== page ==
Over the centuries the Olympic diet has varied greatly, but here are some tried-and-tested Olympian favourites.
The Ancient Olympic diet
Many meals consisted of barley porridge (as wheat was considered unhealthy and decadent), along with cheese, fresh vegetables and seasonal fruits of some kind, with figs being the most popular fruit in antiquity.
Charmis of Sparta, the 200-metre winner at the Ancient Olympics in 668BCE, trained on a diet mainly comprised of dried figs. We reckon this fresh fig, balsamic onion and blue cheese pizza is a delicious modern way to eat like an Olympian!
Seafood and eggs
Both seafood and eggs were an important part of the Ancient Greek diet, and served as good sources of protein for the Olympians. This smoked salmon quiche combines the nutrients of both, and makes an impressive brunch, lunch or dinner.
An Olympics long distance runner in 480BCE, Dromeus of Stymphalus ate a diet comprised almost entirely of meat. Heavyweight boxer Eurymenes of Samos enjoyed a meaty diet, too, and wrestling legend Milo of Croton — who had seven Olympic gold medals in wrestling and 26 wins at the Panhellenic Games — was also an avid fan.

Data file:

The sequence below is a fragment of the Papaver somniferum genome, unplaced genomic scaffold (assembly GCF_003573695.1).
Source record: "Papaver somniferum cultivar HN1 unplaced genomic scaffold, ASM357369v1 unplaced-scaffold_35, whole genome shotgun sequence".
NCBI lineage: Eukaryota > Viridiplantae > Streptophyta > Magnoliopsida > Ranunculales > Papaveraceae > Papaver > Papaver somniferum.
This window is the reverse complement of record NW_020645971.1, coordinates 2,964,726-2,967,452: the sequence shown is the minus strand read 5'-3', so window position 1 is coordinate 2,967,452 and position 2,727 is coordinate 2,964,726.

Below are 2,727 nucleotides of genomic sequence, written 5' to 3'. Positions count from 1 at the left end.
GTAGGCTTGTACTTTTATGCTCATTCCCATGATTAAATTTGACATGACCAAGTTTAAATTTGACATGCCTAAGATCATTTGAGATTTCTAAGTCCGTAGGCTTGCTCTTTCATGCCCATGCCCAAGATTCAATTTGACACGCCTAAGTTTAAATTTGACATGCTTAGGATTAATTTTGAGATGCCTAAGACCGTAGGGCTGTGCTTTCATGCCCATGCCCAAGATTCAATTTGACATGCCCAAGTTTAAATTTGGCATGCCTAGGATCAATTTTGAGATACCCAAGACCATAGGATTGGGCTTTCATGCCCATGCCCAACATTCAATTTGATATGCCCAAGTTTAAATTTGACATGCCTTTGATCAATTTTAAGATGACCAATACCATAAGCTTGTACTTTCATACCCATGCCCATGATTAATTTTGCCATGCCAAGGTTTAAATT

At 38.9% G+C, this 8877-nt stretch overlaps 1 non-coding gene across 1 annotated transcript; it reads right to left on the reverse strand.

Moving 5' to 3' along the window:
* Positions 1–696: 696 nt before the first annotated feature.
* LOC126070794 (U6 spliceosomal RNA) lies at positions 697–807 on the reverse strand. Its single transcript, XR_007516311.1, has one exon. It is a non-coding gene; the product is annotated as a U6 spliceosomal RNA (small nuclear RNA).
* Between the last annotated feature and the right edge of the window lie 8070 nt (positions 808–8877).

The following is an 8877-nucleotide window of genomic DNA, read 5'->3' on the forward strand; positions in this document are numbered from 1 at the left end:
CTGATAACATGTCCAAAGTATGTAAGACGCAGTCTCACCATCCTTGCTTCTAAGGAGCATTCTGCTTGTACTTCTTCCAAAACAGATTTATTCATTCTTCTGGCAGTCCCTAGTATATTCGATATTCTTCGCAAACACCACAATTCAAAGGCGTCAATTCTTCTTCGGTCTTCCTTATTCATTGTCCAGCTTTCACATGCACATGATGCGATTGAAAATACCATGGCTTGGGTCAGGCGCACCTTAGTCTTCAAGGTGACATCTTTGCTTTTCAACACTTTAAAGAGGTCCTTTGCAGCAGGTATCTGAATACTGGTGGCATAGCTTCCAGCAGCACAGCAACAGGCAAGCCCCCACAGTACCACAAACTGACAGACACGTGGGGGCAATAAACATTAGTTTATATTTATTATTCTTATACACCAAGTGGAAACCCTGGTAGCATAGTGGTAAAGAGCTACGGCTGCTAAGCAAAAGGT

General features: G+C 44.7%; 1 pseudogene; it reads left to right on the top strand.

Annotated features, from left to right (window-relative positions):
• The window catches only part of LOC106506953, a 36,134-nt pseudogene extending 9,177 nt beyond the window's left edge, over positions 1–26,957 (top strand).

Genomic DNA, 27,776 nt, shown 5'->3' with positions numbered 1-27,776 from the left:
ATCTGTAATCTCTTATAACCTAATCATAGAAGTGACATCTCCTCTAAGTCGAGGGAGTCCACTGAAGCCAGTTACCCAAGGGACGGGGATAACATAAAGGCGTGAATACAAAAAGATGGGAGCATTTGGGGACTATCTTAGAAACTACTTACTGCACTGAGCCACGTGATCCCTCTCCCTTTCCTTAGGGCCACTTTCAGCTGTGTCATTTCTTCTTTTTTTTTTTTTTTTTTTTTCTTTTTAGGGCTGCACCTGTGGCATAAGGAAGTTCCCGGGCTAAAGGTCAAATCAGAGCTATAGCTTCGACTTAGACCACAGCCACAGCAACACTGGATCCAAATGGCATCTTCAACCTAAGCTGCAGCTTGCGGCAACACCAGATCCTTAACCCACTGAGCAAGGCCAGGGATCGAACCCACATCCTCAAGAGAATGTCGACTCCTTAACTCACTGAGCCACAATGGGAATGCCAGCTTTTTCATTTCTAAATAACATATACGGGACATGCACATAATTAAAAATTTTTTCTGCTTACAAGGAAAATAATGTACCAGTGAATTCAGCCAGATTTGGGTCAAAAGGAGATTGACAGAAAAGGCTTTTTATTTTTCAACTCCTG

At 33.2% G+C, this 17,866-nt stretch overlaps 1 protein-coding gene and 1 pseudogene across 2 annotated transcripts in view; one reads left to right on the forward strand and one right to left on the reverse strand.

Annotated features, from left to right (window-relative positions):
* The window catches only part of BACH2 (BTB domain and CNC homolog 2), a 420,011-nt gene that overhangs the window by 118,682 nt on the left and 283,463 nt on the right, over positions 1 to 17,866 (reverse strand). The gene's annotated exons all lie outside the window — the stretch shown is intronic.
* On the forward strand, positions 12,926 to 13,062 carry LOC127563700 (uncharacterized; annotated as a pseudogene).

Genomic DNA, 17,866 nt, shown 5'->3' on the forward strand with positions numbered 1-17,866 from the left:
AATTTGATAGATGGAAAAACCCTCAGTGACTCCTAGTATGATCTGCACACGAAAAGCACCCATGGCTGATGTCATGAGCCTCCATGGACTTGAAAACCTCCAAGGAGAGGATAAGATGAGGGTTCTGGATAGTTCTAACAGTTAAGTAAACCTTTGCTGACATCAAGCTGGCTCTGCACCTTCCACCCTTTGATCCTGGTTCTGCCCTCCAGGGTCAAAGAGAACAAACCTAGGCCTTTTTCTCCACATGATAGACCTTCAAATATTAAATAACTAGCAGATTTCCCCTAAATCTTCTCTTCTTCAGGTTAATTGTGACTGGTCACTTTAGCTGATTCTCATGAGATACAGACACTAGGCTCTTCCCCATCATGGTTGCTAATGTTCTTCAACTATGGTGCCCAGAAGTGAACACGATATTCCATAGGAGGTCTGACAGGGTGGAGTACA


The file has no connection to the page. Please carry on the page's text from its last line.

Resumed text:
Jumping forward in time, American Olympic gymnast MyKayla Skinner enjoys a gluten-free diet, except for weekends, and Canadian distance runner Nathan Brannen also focuses on a gluten-free meal plan. Take a break from gluten with this ultimate gluten-free pancake mix or this gluten-free red onion tarte tatin.
Peanut butter and jam burritos
American rower Seth Weil’s go-to training breakfast consists of coffee and PB&J in a flour tortilla. These peanut butter and jam roll-ups make a tasty (and very cute) start to the day.
American athlete and two-time Olympic medalist and beach volleyball player Kerri Walsh Jennings loves an almond butter and honey sandwich. For an Olympic-inspired bake, you can’t beat these almond butter banana cookies. Plus, you’ll need just five ingredients!